Model-Maison: Michelle

monster-children-cybele-malinowski-lens-4All Photos by Cybele Malinowski / Model – Michelle McCallum / Lingerie by Valentine NYC / Interview by Brooke Jaramillo

Ever wondered what it’s like inside a model’s home? Of course you have, you pervert. Chances are you’ve never made it past the doormat, though, which is where photographer Cybele Malinowski’s recent project, ‘Model-Maison’ comes in handy.

Getting up close and personal, Cybele photographs models in their own homes all over the world. By the looks of things, combining a foreign studio with the model’s own wardrobes for styling works perfectly for Cybele, and has led to this beautiful photo series featuring Michelle McCallum in her NYC abode. We asked Cybele what she likes most about her job, the messiest model’s house she’s ever seen, and what she’d hide from the camera if the tables were turned.


MC: Model Maison has been your project for the last couple years. What made you want to start shooting women in their homes rather then in a studio?

CM: I had been shooting a lot of commercial work in fashion and music, and I wanted to create a personal project that had set parameters that could also grow and evolve with me. I had just shot a model in her home for a fashions story, and loved it. It was intimate and fun, and felt like playing dress ups at a friend’s house. I then started shooting my model friends in their homes, and it just grew from there. Shooting in homes happened organically. I studied architecture—I love the way an environment informs a person, and how each model chooses to decorate her own personal space whether it’s her bedroom in her family home, or a room in a share house an international model makes her own for a few weeks or months. Shooting in their homes firstly allowed me to explore a model and her personality, a far more intimate experience than shooting in a studio. Plus, it challenges me every time I shoot. I never know what space, light, or styling I will be working with, so it keeps me striving creatively every time.


You mainly shoot photos of women—why do you prefer to capture the female form, and would you ever want to shoot men in their homes?

I guess it started because my friends who were models were female. I have shot a few boys in their homes, and I loved it, but I guess the more girls I shot, the more opportunities came my way. It is such an intimate experience, I mean I rifle through their undie drawers, jump around shooting them on their bed, it’s like playing dress ups with my girlfriends! But I would love to shoot more boys!  I plan too soon, actually.



Have you ever showed up to a models house and had to change locations because it is a complete shit show of a place?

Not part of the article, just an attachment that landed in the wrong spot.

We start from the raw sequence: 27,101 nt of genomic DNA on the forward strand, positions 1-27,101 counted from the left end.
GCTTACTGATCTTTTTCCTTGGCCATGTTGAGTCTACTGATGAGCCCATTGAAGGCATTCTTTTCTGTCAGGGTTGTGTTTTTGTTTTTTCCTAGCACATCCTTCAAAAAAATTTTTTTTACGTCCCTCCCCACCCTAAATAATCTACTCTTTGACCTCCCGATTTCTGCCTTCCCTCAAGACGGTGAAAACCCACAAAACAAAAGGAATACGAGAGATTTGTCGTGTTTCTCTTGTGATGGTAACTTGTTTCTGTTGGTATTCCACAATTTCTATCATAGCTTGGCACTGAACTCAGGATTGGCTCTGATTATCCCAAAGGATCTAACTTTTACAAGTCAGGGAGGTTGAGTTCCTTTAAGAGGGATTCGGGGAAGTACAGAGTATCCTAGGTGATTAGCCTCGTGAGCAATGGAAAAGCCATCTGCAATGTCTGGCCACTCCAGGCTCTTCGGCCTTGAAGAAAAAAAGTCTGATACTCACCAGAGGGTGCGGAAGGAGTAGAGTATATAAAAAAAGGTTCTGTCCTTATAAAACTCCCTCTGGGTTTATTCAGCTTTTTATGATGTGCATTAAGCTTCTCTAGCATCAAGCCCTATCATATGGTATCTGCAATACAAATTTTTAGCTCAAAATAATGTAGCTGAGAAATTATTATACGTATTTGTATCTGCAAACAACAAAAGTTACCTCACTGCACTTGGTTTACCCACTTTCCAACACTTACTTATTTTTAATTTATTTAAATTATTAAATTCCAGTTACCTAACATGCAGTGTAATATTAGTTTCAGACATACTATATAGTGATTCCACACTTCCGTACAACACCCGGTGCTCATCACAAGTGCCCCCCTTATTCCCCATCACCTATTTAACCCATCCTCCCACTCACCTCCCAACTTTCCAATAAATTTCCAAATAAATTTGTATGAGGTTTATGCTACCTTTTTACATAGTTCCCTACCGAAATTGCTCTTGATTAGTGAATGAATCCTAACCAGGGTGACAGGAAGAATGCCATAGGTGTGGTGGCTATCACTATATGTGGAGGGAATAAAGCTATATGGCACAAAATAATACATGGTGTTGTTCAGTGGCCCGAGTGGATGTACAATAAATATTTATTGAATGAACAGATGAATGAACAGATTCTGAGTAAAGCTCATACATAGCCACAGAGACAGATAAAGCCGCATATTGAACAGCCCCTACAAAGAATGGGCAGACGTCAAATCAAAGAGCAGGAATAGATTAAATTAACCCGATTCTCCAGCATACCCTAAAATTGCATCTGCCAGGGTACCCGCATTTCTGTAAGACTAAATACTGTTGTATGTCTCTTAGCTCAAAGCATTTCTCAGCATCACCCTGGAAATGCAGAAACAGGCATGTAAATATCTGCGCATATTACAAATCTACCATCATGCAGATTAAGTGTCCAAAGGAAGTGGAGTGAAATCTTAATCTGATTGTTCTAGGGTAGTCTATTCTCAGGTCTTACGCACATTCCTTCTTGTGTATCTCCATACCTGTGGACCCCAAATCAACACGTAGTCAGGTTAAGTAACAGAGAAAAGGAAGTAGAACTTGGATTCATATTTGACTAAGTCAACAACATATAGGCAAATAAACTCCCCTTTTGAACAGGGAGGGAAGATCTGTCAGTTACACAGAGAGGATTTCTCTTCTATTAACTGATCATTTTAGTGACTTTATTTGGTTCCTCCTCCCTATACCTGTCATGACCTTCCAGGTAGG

YES. There have been some really challenging places, or I rock up and the model has a pair of jeans, 3 nude g-strings, and that’s about it. But that is what I love about model-maison, it pushes me creatively every time! Sometimes it will be raining, there’ll be no light, and the apartment is one room, and a flatmate is sitting in the corner chugging on bongs. But I love that. I mean, a photographer doesn’t just love the beautiful; we also have a weird attraction to the ugly. Think of the phenomena of ruin porn, where people shoot abandoned buildings and cities, like the decay of Detroit or Chernobyl. And an ugly environment can just highlight the beauty of the subject. I have never cancelled a job because of the house or the model. That is my own personal challenge.



You travel all over the world to do these shoots, what is your favorite place you have visited?

Kiev, Ukraine. I shot 8 models in 3 days. It was insane. No one spoke English and I had to explain what I wanted through elaborate gestures, but it was the most exhilarating and humbling experience. All of the girls lived in giant housing commission buildings. Row after row of communist concrete. Most still lived with their family, 5 people in a 1-bedroom apartment. The parents sleeping on the couch at night while 3 kids slept in the one bedroom. But the houses were immaculate; there was always a plate of cakes and tea when I arrived. With so little, there was a sense of pride. Oh, and the photos are still my favourite body of work to this date. The girls weren’t necessarily the most beautiful, but the story, the contrast was just so special. I still haven’t released these images, I will have a show one day – they need to be seen in person.




What is your take on nudity in photography?

Still working that one out. I actually went back to undertake a Masters at art school and studied the relationship between photography, film, feminism and the viewer. I loved working through all the conflicting ideas, theories, and art, however I am still divided. How I rationalise it is that if the model is comfortable with it, then great. It’s their choice. A model’s discretion is of the utmost importance to me. Model-Maison is a collaboration between myself and the model, and I want them to portray themselves as they wish. I certainly wouldn’t want the world to see me naked, but that’s my issue. I wish I could be free.


Lastly, if the tables were turned and you were letting a photographer into your home to shoot, what is the one thing you’d hide before they arrived?

Ha! I would focus on the architecture and less on the old couch, and hand-me-down furniture from a decade of renting. Our place was actually built by my grandfather in the 60s. It’s a pretty rad modernist place—focus on that. I would definitely move the kitty litter, which is sitting at the top of our beautiful jarrah stairwell.





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